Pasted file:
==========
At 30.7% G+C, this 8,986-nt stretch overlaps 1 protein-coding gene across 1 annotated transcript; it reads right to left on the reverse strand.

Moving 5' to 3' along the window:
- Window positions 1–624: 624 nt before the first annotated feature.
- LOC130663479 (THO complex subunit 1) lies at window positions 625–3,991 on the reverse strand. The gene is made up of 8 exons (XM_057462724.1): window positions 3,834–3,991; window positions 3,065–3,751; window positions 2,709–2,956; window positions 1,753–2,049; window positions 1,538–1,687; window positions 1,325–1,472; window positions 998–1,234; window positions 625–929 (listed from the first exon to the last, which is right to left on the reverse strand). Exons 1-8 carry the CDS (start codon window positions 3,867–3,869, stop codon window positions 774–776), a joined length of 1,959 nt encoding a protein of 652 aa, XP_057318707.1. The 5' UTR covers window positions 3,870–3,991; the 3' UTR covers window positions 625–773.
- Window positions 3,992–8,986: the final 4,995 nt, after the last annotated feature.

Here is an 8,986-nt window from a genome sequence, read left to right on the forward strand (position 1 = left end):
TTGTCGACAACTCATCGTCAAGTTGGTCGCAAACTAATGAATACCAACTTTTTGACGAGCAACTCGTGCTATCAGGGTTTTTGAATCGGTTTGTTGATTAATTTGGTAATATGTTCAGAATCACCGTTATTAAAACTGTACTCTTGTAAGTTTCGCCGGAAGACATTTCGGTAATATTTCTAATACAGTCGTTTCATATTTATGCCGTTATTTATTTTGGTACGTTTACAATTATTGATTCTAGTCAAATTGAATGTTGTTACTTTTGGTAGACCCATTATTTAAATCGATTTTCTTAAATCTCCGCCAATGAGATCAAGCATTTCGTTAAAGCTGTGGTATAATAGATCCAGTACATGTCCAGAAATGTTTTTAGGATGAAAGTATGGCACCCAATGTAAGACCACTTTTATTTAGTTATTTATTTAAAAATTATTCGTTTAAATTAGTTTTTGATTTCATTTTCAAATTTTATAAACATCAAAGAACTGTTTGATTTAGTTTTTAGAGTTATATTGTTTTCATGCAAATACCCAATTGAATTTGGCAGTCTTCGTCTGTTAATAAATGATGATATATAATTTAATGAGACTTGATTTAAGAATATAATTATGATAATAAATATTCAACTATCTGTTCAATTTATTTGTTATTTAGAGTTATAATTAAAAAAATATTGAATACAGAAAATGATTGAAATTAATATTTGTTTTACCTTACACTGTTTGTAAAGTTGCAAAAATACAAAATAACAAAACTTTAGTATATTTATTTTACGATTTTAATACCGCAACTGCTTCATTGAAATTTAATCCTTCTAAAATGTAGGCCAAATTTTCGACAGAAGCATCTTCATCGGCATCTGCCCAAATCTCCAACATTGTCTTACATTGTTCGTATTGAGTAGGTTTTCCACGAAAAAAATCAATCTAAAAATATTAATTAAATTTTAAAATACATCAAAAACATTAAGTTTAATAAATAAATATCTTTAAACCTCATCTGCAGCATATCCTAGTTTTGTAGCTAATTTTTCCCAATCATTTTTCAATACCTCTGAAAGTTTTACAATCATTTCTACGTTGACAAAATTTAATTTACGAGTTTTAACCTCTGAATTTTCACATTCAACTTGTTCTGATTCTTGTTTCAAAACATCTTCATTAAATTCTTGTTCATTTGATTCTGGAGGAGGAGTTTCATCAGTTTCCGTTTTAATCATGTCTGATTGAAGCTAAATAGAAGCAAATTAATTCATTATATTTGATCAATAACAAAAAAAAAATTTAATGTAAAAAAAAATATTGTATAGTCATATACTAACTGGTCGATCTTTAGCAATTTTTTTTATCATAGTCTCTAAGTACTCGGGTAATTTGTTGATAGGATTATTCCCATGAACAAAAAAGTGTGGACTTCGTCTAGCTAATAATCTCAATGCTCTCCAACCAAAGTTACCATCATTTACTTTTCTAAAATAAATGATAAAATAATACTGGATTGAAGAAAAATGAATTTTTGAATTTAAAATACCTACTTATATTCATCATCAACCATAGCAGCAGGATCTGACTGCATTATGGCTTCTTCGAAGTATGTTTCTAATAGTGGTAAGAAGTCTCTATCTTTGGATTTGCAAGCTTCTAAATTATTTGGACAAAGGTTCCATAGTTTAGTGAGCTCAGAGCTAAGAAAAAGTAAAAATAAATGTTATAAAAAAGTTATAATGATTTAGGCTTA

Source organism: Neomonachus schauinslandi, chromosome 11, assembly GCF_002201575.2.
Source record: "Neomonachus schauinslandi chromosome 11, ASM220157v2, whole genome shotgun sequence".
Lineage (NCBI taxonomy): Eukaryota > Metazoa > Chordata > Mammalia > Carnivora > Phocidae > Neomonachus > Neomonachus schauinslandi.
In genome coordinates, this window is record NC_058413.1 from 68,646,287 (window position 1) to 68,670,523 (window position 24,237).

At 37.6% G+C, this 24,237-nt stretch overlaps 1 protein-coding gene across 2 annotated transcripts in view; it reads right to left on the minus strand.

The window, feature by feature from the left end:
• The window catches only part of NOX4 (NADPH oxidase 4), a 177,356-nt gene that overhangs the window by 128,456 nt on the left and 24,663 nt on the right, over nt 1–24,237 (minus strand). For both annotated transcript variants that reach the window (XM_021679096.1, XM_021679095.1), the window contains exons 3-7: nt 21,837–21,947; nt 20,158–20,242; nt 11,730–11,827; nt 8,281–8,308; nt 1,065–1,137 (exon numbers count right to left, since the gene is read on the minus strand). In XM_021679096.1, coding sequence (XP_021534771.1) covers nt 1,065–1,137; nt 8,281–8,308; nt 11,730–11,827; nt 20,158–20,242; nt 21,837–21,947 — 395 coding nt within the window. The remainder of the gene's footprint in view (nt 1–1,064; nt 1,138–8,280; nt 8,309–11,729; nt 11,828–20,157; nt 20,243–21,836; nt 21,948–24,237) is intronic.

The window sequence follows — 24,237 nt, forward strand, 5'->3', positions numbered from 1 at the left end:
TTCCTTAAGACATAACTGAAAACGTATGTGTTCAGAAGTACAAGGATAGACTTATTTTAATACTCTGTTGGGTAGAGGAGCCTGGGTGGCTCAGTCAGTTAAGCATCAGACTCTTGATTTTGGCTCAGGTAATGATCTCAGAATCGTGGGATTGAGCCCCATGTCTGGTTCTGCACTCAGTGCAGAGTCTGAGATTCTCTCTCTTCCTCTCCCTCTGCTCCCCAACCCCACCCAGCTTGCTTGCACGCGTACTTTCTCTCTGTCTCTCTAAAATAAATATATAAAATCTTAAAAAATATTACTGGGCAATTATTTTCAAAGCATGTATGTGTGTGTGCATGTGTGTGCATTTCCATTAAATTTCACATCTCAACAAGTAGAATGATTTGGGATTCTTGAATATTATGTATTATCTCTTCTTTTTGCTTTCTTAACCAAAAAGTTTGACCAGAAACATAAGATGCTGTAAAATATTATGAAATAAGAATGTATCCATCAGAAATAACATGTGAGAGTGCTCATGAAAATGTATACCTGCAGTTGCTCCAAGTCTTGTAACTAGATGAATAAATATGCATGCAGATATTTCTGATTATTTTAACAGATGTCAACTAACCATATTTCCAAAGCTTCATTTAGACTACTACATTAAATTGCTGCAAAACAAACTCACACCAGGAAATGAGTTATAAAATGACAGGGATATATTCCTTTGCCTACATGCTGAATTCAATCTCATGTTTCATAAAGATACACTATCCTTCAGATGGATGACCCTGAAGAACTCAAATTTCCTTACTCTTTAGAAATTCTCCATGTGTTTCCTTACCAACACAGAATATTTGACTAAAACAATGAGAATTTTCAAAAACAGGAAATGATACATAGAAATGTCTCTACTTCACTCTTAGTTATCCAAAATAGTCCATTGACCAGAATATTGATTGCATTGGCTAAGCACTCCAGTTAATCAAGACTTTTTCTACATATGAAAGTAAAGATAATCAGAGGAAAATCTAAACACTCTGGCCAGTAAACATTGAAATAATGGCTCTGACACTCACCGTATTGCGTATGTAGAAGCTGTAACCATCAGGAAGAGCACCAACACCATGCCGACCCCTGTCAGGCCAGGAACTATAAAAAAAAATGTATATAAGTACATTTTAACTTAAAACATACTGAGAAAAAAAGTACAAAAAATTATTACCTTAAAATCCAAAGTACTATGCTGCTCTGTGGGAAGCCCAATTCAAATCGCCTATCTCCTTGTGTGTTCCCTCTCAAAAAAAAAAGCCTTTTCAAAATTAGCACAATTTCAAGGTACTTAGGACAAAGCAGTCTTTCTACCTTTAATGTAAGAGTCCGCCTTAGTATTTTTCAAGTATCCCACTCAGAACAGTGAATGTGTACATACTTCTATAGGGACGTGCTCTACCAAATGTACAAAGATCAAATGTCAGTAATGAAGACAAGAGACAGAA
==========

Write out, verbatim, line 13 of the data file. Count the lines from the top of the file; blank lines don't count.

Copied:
The window, feature by feature from the left end: